Play is an important part of the development of a young child. It fulfils his instinctive need for pleasure as well as enables him to learn about various aspects that cannot be taught formally. Moreover, if teachers intervene in this process and are able to construct a situation in the play, where various lessons are also to be learnt.

Various learning and education theories postulate various ways in which people retain old information, and learn new things, but a common aspect in all of them is the fact that repetition serves to enhance learning and that play is an important part of a child's development.

In going by these theories, and by the conclusions drawn from various scholarly studies, it is justified to say that play is an important developmental process. As indicated by the British Curriculum and the fact that experts are suggesting incorporation of more physical and recreational activities, it can be said that learning does not all have to be tedious and that it can be made more interesting and long-lasting through play.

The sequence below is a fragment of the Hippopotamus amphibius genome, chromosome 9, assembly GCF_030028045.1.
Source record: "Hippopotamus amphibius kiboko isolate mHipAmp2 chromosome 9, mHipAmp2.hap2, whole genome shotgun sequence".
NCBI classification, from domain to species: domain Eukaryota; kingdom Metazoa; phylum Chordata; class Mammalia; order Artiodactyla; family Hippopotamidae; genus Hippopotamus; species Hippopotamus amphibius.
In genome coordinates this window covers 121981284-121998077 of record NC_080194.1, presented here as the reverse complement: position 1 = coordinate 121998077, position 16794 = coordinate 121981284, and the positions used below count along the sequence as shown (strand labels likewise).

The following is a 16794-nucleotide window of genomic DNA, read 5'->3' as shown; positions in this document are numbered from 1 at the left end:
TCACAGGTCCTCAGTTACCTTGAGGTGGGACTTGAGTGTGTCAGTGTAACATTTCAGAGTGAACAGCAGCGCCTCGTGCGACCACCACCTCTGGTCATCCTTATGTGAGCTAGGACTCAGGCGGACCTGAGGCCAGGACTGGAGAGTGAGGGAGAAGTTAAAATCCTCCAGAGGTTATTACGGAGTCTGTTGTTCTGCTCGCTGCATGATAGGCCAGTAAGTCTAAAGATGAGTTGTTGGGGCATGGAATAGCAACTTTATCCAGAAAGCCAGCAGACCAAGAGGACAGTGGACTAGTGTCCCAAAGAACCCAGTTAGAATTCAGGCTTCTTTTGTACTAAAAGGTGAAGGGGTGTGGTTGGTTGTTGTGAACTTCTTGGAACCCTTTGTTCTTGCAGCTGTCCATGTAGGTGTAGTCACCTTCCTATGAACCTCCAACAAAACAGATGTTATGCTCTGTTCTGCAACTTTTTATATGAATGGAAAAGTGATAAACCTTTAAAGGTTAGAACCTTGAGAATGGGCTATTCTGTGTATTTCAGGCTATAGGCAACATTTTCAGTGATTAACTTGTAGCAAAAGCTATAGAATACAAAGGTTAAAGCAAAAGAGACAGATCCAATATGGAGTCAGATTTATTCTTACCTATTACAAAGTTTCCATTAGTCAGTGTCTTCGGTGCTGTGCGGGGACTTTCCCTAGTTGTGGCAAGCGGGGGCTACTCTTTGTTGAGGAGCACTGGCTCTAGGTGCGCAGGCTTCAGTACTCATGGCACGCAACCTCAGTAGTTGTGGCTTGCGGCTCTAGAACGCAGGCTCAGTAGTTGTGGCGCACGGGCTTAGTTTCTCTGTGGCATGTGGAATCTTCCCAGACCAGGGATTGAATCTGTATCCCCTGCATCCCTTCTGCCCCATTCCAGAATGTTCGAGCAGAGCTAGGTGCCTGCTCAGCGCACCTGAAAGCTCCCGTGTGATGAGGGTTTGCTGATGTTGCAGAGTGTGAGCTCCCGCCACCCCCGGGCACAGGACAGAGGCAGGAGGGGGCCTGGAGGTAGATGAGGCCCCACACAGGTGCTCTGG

BBC Learning. 2012. What is the Early Years Foundation Stage? [Online] Available at: (9 February 2012)

Chomsky, N. 1967. A Review of B.F. Skinner's Verbal Behavior . In L.A. Jakobovits, & M.S. Miron, Readings in the Psychology of Language pp. 142-143. Prentice-Hall.

Hirsh-Pasek, K., & Golinkoff, R. 2009. Playful Learning: The Role of Play in Early Childhood Education Settings. Research Connections. Research Connections.

Pascal, C., & Bertram, T. 1990. The Effective Early Learning Project: The Quality of Adult Engagement in Early Childhood Settings in the UK. Worcester: Centre for Research in Early Childhood.

Play Therapy UK. n.d. Definition of Play.[Online] Available at: (9 February 2012)

Seager, H. 2010. Play within the National Curriculum. The Plymouth Student… [END OF PREVIEW] . . . READ MORE